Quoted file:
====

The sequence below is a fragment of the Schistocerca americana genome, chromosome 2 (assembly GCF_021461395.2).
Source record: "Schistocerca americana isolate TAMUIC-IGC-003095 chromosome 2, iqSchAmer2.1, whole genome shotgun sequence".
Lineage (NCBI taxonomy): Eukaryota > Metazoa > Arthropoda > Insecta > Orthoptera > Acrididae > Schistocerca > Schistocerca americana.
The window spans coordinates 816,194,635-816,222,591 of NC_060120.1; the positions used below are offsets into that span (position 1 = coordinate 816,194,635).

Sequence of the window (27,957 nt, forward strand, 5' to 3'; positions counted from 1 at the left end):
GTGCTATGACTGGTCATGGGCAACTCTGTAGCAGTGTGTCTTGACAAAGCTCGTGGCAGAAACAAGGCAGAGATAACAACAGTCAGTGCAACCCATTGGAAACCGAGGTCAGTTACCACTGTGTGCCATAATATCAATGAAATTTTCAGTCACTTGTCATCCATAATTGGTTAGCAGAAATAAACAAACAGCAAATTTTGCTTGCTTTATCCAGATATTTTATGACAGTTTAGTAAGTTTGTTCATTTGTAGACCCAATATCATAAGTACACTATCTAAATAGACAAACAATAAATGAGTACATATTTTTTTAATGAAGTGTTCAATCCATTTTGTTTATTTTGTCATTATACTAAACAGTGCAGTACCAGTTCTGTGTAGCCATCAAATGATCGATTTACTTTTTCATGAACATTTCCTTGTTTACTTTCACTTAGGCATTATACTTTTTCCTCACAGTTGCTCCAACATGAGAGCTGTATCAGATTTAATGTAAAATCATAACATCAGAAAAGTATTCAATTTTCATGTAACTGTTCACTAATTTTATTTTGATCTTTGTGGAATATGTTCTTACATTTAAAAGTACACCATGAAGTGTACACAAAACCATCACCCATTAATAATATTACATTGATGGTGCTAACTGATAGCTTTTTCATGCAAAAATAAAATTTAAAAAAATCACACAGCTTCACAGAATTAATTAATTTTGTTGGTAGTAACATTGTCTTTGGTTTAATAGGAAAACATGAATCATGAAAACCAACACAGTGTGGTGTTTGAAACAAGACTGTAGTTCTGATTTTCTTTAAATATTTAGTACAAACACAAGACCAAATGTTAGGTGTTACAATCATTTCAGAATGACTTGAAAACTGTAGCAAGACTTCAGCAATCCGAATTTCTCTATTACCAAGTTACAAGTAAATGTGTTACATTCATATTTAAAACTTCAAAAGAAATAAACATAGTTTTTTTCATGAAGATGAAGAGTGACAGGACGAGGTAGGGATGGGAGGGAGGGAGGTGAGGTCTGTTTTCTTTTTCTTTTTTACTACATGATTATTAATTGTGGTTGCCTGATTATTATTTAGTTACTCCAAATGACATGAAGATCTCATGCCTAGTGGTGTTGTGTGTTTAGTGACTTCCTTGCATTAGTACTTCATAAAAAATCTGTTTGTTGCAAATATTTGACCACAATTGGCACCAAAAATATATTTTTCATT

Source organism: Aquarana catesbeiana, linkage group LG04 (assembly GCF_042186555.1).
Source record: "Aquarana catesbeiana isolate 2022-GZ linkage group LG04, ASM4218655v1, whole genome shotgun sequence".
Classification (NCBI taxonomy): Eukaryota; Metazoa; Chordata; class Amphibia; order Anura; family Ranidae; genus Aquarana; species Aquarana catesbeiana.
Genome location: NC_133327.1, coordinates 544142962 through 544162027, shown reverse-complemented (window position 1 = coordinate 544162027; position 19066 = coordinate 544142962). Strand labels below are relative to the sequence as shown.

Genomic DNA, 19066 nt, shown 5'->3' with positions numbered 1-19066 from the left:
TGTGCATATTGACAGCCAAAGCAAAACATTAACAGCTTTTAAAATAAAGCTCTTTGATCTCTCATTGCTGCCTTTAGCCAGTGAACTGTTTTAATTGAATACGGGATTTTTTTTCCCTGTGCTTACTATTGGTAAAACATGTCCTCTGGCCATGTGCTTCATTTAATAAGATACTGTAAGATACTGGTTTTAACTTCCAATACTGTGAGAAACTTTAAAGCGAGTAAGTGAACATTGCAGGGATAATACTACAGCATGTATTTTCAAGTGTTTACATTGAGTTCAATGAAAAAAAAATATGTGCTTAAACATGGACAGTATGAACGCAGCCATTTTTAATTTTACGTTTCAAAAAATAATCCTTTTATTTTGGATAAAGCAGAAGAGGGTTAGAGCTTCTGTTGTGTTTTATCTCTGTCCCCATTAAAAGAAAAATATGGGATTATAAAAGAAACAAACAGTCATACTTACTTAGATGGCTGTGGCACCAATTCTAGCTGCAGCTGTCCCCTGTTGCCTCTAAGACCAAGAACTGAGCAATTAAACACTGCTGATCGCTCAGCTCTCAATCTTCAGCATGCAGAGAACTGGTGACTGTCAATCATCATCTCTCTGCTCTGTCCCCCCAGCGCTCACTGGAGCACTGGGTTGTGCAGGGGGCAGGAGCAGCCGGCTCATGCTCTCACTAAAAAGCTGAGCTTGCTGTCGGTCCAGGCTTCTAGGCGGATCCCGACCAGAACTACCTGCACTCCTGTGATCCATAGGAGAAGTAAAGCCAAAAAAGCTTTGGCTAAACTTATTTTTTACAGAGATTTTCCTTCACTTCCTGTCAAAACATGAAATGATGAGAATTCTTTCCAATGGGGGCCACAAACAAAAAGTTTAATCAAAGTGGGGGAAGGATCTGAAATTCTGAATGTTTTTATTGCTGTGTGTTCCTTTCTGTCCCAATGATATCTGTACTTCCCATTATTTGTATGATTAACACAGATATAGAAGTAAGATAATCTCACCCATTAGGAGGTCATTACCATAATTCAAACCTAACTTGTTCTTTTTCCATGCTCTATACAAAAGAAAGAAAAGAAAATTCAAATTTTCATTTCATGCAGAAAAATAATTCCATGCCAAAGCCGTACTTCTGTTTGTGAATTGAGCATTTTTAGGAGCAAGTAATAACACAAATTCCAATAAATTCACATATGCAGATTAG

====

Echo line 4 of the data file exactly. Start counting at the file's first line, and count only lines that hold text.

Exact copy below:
The window spans coordinates 816,194,635-816,222,591 of NC_060120.1; the positions used below are offsets into that span (position 1 = coordinate 816,194,635).